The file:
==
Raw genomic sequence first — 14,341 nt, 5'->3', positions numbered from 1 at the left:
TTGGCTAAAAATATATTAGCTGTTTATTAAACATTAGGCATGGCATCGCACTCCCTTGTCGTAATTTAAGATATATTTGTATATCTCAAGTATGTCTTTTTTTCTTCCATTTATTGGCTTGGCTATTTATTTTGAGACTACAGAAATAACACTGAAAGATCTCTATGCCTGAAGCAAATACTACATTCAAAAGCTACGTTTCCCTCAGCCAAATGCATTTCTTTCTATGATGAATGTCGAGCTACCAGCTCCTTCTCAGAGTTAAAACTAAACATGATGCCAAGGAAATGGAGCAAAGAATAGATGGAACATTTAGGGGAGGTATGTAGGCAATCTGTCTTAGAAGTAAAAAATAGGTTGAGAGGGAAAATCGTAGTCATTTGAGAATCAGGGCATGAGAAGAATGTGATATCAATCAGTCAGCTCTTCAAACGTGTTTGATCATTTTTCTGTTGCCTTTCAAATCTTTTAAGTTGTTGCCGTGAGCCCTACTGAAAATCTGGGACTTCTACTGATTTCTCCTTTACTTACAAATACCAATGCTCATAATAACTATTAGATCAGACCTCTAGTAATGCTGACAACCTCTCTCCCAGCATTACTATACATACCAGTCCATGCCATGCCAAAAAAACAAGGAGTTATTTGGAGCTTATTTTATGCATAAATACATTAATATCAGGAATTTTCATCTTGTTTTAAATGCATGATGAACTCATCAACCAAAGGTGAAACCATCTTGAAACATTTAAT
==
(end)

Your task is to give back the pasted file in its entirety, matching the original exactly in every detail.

Raw genomic sequence first — 14,341 nt, 5'->3', positions numbered from 1 at the left:
TTGGCTAAAAATATATTAGCTGTTTATTAAACATTAGGCATGGCATCGCACTCCCTTGTCGTAATTTAAGATATATTTGTATATCTCAAGTATGTCTTTTTTTCTTCCATTTATTGGCTTGGCTATTTATTTTGAGACTACAGAAATAACACTGAAAGATCTCTATGCCTGAAGCAAATACTACATTCAAAAGCTACGTTTCCCTCAGCCAAATGCATTTCTTTCTATGATGAATGTCGAGCTACCAGCTCCTTCTCAGAGTTAAAACTAAACATGATGCCAAGGAAATGGAGCAAAGAATAGATGGAACATTTAGGGGAGGTATGTAGGCAATCTGTCTTAGAAGTAAAAAATAGGTTGAGAGGGAAAATCGTAGTCATTTGAGAATCAGGGCATGAGAAGAATGTGATATCAATCAGTCAGCTCTTCAAACGTGTTTGATCATTTTTCTGTTGCCTTTCAAATCTTTTAAGTTGTTGCCGTGAGCCCTACTGAAAATCTGGGACTTCTACTGATTTCTCCTTTACTTACAAATACCAATGCTCATAATAACTATTAGATCAGACCTCTAGTAATGCTGACAACCTCTCTCCCAGCATTACTATACATACCAGTCCATGCCATGCCAAAAAAACAAGGAGTTATTTGGAGCTTATTTTATGCATAAATACATTAATATCAGGAATTTTCATCTTGTTTTAAATGCATGATGAACTCATCAACCAAAGGTGAAACCATCTTGAAACATTTAAT